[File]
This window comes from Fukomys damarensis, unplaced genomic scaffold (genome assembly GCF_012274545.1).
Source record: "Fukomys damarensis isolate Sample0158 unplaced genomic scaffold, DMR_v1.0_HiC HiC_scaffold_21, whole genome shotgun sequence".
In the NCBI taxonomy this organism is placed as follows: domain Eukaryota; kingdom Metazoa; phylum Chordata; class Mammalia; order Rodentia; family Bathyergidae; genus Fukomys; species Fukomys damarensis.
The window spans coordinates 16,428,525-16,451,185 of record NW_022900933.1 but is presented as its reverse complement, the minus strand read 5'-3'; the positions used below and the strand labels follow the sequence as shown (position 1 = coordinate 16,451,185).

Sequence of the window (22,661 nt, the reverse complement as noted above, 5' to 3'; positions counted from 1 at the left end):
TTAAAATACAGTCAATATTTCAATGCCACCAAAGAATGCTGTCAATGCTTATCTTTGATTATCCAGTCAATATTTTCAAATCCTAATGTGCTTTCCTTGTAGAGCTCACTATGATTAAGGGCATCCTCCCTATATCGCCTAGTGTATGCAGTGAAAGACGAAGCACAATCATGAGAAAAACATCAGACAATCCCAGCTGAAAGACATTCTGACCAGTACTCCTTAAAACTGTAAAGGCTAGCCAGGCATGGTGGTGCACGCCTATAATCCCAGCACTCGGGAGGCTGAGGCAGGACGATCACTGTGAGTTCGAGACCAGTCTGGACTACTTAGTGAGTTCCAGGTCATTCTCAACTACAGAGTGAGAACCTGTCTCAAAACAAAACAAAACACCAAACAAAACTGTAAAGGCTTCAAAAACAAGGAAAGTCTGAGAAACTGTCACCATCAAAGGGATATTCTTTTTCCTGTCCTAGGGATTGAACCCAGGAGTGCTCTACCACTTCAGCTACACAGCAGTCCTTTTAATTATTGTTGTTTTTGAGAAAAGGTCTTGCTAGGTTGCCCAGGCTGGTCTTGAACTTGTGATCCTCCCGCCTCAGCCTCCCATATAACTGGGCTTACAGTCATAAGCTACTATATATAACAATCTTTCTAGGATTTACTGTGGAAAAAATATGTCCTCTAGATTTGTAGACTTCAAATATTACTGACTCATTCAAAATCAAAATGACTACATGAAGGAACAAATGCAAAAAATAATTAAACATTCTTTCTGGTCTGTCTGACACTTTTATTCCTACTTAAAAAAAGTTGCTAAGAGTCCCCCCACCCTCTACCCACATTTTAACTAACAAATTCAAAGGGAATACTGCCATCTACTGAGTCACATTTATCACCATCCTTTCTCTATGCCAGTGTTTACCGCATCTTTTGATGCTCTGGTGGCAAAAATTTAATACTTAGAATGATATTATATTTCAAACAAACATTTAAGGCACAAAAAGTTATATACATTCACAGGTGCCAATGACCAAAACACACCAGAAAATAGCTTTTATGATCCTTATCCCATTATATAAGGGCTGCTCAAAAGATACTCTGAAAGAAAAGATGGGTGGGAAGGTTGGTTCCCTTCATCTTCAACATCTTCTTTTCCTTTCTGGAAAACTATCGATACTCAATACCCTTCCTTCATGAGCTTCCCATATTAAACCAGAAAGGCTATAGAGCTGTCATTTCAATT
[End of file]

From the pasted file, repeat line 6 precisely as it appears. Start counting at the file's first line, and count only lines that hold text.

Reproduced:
TTAAAATACAGTCAATATTTCAATGCCACCAAAGAATGCTGTCAATGCTTATCTTTGATTATCCAGTCAATATTTTCAAATCCTAATGTGCTTTCCTTGTAGAGCTCACTATGATTAAGGGCATCCTCCCTATATCGCCTAGTGTATGCAGTGAAAGACGAAGCACAATCATGAGAAAAACATCAGACAATCCCAGCTGAAAGACATTCTGACCAGTACTCCTTAAAACTGTAAAGGCTAGCCAGGCATGGTGGTGCACGCCTATAATCCCAGCACTCGGGAGGCTGAGGCAGGACGATCACTGTGAGTTCGAGACCAGTCTGGACTACTTAGTGAGTTCCAGGTCATTCTCAACTACAGAGTGAGAACCTGTCTCAAAACAAAACAAAACACCAAACAAAACTGTAAAGGCTTCAAAAACAAGGAAAGTCTGAGAAACTGTCACCATCAAAGGGATATTCTTTTTCCTGTCCTAGGGATTGAACCCAGGAGTGCTCTACCACTTCAGCTACACAGCAGTCCTTTTAATTATTGTTGTTTTTGAGAAAAGGTCTTGCTAGGTTGCCCAGGCTGGTCTTGAACTTGTGATCCTCCCGCCTCAGCCTCCCATATAACTGGGCTTACAGTCATAAGCTACTATATATAACAATCTTTCTAGGATTTACTGTGGAAAAAATATGTCCTCTAGATTTGTAGACTTCAAATATTACTGACTCATTCAAAATCAAAATGACTACATGAAGGAACAAATGCAAAAAATAATTAAACATTCTTTCTGGTCTGTCTGACACTTTTATTCCTACTTAAAAAAAGTTGCTAAGAGTCCCCCCACCCTCTACCCACATTTTAACTAACAAATTCAAAGGGAATACTGCCATCTACTGAGTCACATTTATCACCATCCTTTCTCTATGCCAGTGTTTACCGCATCTTTTGATGCTCTGGTGGCAAAAATTTAATACTTAGAATGATATTATATTTCAAACAAACATTTAAGGCACAAAAAGTTATATACATTCACAGGTGCCAATGACCAAAACACACCAGAAAATAGCTTTTATGATCCTTATCCCATTATATAAGGGCTGCTCAAAAGATACTCTGAAAGAAAAGATGGGTGGGAAGGTTGGTTCCCTTCATCTTCAACATCTTCTTTTCCTTTCTGGAAAACTATCGATACTCAATACCCTTCCTTCATGAGCTTCCCATATTAAACCAGAAAGGCTATAGAGCTGTCATTTCAATT